Bay area eccentric and W.m Faulkner descendant, John Murry‘s debut album, The Graceless Age created waves upon its initial European release but can it hold water in the American market after it drops this week?
Our answer is decidedly no but due to no fault of the musician himself. Produced by Sun Kil Moon‘s late Tim Mooney the bulwark of the album contrasts desultory lyrics set against soft, mesmerizing guitar and piano rhythms. Defining it as folk would be a mistake, yet the lush production and almost neurotic attention to detail places the work far beyond the scope of the self indulgent singer/songwriter angle. So where does that leave The Graceless Age?
The album bears a marked but opaque semblance to Wilco‘s revered Yankee Hotel Foxtrot in both style and content. The first several tracks serve as a lullaby, lulling the audience into an intimate relationship with Mr. Murray whose honest to a fault lyrics spare no detail nor emotion in relating anguished subjects. European critics have described the album as noir, and a better description would be hard to come by. Most of the songs offered center around self-destruction through hard drug abuse and a growing chasm of space between Mr. Murray and society as a whole, but throughout the billowing dramatics and tortured lyrics a depth of hope and longing is clearly perceptible.
The Graceless Age absolutely commands the audience’s attention. None the less because of the pervasive audio hallucinatory weaving of spoken word segments throughout melodic interludes and even choruses themselves. These spoken snippets offer much needed redemption to the drear by bringing the musician closer to his audience than the over-production of certain portions would normally allow. The most moving of which, in an album already clustered with emotion, (calling it heavy would be juvenile but there is little to be taken lightly about this work) is a minute plus segment of the musicians mother describing her joy on the day of his birth. It offers an effective balance to counter much of the gloom, surfacing as it were a dynamic on “Photograph,” that might have otherwise gone overlooked.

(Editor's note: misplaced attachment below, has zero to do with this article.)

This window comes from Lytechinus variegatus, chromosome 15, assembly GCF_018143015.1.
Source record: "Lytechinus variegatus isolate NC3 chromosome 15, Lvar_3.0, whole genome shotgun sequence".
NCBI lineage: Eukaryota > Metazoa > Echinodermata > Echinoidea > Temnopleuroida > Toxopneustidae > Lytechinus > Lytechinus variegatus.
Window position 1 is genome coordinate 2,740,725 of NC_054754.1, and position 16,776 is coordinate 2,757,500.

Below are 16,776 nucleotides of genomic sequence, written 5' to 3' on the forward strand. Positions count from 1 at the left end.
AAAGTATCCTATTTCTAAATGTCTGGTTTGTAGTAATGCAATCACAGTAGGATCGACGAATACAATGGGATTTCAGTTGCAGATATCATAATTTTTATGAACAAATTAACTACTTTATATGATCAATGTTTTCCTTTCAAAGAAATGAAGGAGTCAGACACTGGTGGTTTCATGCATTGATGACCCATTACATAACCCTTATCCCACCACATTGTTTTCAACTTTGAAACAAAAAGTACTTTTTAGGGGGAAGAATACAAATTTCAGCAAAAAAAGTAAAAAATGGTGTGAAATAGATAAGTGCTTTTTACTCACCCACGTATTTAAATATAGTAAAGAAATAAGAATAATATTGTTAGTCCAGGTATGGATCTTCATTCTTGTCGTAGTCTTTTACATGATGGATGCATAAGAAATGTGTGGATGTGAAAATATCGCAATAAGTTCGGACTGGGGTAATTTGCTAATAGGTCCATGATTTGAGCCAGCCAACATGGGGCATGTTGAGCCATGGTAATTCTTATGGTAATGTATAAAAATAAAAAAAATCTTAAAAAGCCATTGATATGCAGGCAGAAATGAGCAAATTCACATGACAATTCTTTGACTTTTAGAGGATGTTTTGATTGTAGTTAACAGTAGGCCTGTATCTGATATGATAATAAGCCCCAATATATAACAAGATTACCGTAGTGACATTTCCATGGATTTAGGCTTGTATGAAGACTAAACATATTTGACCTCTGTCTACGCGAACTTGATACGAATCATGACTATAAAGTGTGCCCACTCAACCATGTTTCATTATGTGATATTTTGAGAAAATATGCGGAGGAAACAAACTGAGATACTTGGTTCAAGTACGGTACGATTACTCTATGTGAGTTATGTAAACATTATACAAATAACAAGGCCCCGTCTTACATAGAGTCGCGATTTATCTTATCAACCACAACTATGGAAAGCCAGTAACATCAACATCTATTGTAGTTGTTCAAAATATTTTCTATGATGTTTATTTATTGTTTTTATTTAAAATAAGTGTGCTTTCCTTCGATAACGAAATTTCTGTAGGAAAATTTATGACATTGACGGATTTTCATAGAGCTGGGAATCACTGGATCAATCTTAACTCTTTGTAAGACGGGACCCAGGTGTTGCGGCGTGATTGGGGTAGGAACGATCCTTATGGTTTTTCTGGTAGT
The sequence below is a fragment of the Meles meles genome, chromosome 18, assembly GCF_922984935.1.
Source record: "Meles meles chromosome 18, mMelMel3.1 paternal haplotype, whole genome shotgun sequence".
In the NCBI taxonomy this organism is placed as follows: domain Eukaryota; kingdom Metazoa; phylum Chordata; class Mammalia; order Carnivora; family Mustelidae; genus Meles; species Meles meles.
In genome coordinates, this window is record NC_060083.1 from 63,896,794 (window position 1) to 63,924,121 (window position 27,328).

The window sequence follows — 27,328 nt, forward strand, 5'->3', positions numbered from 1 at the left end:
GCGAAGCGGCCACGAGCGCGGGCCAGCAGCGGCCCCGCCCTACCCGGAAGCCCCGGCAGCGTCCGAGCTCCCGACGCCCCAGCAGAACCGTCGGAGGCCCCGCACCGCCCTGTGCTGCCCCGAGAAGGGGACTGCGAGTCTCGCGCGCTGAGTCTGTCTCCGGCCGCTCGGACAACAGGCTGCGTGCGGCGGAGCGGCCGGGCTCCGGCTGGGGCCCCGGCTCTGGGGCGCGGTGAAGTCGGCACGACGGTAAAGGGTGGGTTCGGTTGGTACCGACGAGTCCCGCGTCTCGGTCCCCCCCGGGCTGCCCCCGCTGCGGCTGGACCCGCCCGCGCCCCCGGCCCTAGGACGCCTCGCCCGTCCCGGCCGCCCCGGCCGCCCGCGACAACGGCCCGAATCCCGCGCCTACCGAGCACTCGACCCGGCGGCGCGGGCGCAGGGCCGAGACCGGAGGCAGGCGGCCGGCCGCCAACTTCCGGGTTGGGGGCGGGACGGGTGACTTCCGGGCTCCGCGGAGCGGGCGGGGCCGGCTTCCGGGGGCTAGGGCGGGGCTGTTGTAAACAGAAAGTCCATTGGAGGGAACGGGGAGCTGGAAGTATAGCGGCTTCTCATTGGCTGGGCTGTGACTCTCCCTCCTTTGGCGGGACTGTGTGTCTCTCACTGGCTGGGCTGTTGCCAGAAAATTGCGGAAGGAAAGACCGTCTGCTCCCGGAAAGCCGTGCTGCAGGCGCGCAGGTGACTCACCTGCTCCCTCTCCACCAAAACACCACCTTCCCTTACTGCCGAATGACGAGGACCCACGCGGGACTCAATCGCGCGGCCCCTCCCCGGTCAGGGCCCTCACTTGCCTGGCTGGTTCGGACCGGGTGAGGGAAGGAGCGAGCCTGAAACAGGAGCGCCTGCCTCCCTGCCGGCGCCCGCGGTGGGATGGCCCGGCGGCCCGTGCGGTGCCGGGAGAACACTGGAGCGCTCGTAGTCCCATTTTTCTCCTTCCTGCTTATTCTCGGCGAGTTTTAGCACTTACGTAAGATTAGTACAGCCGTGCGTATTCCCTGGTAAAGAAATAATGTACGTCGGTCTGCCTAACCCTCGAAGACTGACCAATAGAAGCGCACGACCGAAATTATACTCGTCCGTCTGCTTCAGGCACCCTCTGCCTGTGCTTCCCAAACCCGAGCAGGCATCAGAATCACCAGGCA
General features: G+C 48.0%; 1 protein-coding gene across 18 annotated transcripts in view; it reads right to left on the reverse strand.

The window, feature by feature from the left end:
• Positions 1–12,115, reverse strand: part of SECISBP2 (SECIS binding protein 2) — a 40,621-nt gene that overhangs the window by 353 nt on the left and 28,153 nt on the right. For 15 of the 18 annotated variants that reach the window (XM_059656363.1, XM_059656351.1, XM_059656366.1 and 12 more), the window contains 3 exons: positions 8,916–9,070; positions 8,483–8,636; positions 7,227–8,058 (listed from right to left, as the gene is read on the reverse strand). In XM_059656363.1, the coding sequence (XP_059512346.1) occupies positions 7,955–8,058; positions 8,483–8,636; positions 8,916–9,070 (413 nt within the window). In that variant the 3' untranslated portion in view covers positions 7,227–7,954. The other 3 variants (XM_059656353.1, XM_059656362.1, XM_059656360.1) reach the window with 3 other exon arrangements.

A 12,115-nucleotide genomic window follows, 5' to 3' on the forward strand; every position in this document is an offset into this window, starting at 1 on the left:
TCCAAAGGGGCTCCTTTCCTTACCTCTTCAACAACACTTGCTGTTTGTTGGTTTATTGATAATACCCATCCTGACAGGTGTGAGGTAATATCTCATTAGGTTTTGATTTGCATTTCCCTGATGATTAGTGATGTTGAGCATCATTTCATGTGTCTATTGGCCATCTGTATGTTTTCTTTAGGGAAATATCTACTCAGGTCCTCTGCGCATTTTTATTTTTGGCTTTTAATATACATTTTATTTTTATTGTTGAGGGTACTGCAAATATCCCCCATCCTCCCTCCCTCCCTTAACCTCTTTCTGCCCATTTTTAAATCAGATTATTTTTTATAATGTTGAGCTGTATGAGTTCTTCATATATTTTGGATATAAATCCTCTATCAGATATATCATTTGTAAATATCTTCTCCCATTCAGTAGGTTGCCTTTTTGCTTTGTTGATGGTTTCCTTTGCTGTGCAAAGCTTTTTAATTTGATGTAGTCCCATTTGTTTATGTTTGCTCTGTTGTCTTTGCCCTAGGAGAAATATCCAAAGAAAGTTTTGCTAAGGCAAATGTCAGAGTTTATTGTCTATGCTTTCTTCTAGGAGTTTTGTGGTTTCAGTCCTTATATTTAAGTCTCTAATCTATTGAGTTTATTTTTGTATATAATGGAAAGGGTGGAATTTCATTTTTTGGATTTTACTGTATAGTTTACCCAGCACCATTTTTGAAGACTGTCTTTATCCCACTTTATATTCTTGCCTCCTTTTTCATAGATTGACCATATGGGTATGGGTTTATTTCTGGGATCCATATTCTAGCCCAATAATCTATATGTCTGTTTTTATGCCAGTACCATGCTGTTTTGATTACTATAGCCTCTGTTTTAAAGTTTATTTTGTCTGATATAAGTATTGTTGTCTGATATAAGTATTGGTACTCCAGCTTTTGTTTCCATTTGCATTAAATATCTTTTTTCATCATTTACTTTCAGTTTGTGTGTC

The latter half of the album offers a sonic departure from the lullaby tone set by previous tracks. The crunching distorted guitar work on “Things We Lost in the Fire,” catches one off guard in its lyric-less gusto, fading out to a backwards loop before segueing to the next track’s dust-bowl show-tune opener. “Penny Nails,” is the only track that could even dream of receiving air time. Its pop sheen and practical if not overt lyrics, “This isn’t love/but I need it just the same,” sung by a luxuriant female vocalist kicks up the bpm’s and offers a fresh perspective to an album you may have been ready to pigeonhole.
I don’t think The Graceless Age stands much of a chance in the American market. It has been called a work of genius and there is some undeniable spark of beauty to the experimentation of mixed media filling out the entirety of the album I’m hesitant to call pure. However, his work may reflect John Murry too closely in this instance. Being ahead of your time can often be a very lonely place.
MP3: John Murry “Penny Nails”